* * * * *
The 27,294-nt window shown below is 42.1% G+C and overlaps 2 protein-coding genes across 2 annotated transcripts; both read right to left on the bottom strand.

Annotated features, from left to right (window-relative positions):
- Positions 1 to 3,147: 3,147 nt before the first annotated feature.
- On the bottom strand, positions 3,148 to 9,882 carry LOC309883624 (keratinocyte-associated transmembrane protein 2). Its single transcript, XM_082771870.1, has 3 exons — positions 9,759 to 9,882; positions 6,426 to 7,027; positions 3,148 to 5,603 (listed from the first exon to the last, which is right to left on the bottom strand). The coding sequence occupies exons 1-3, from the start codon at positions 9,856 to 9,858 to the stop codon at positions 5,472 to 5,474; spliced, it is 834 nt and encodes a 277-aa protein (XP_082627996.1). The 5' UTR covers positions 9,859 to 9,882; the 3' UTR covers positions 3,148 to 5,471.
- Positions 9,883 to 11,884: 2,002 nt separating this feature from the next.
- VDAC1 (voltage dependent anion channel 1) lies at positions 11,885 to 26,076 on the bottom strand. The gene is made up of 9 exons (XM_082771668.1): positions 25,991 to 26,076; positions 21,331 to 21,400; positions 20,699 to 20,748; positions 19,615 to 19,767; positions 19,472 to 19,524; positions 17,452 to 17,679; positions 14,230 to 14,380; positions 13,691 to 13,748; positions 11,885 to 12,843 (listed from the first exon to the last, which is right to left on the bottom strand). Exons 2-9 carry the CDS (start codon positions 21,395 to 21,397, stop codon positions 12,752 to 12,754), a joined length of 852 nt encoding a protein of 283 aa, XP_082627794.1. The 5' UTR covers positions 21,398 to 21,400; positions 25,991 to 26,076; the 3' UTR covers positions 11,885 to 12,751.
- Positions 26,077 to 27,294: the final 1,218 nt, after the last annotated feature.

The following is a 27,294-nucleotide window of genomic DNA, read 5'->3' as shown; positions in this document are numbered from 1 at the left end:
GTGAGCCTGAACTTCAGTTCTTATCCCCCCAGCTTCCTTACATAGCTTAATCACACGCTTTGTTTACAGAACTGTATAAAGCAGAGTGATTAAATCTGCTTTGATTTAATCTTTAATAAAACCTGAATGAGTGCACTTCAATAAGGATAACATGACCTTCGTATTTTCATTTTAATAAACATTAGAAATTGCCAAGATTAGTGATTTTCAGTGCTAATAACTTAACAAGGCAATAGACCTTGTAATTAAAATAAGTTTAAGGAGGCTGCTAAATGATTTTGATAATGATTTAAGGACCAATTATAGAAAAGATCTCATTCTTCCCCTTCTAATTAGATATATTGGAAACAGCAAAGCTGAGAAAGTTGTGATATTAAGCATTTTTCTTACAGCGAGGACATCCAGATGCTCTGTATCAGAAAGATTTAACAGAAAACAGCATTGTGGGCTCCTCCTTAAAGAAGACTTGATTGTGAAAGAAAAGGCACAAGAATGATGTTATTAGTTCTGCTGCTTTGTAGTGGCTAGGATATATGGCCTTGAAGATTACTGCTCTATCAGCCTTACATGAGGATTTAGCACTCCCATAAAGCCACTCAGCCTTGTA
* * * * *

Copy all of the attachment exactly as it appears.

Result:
The 27,294-nt window shown below is 42.1% G+C and overlaps 2 protein-coding genes across 2 annotated transcripts; both read right to left on the bottom strand.

Annotated features, from left to right (window-relative positions):
- Positions 1 to 3,147: 3,147 nt before the first annotated feature.
- On the bottom strand, positions 3,148 to 9,882 carry LOC309883624 (keratinocyte-associated transmembrane protein 2). Its single transcript, XM_082771870.1, has 3 exons — positions 9,759 to 9,882; positions 6,426 to 7,027; positions 3,148 to 5,603 (listed from the first exon to the last, which is right to left on the bottom strand). The coding sequence occupies exons 1-3, from the start codon at positions 9,856 to 9,858 to the stop codon at positions 5,472 to 5,474; spliced, it is 834 nt and encodes a 277-aa protein (XP_082627996.1). The 5' UTR covers positions 9,859 to 9,882; the 3' UTR covers positions 3,148 to 5,471.
- Positions 9,883 to 11,884: 2,002 nt separating this feature from the next.
- VDAC1 (voltage dependent anion channel 1) lies at positions 11,885 to 26,076 on the bottom strand. The gene is made up of 9 exons (XM_082771668.1): positions 25,991 to 26,076; positions 21,331 to 21,400; positions 20,699 to 20,748; positions 19,615 to 19,767; positions 19,472 to 19,524; positions 17,452 to 17,679; positions 14,230 to 14,380; positions 13,691 to 13,748; positions 11,885 to 12,843 (listed from the first exon to the last, which is right to left on the bottom strand). Exons 2-9 carry the CDS (start codon positions 21,395 to 21,397, stop codon positions 12,752 to 12,754), a joined length of 852 nt encoding a protein of 283 aa, XP_082627794.1. The 5' UTR covers positions 21,398 to 21,400; positions 25,991 to 26,076; the 3' UTR covers positions 11,885 to 12,751.
- Positions 26,077 to 27,294: the final 1,218 nt, after the last annotated feature.

The following is a 27,294-nucleotide window of genomic DNA, read 5'->3' as shown; positions in this document are numbered from 1 at the left end:
GTGAGCCTGAACTTCAGTTCTTATCCCCCCAGCTTCCTTACATAGCTTAATCACACGCTTTGTTTACAGAACTGTATAAAGCAGAGTGATTAAATCTGCTTTGATTTAATCTTTAATAAAACCTGAATGAGTGCACTTCAATAAGGATAACATGACCTTCGTATTTTCATTTTAATAAACATTAGAAATTGCCAAGATTAGTGATTTTCAGTGCTAATAACTTAACAAGGCAATAGACCTTGTAATTAAAATAAGTTTAAGGAGGCTGCTAAATGATTTTGATAATGATTTAAGGACCAATTATAGAAAAGATCTCATTCTTCCCCTTCTAATTAGATATATTGGAAACAGCAAAGCTGAGAAAGTTGTGATATTAAGCATTTTTCTTACAGCGAGGACATCCAGATGCTCTGTATCAGAAAGATTTAACAGAAAACAGCATTGTGGGCTCCTCCTTAAAGAAGACTTGATTGTGAAAGAAAAGGCACAAGAATGATGTTATTAGTTCTGCTGCTTTGTAGTGGCTAGGATATATGGCCTTGAAGATTACTGCTCTATCAGCCTTACATGAGGATTTAGCACTCCCATAAAGCCACTCAGCCTTGTA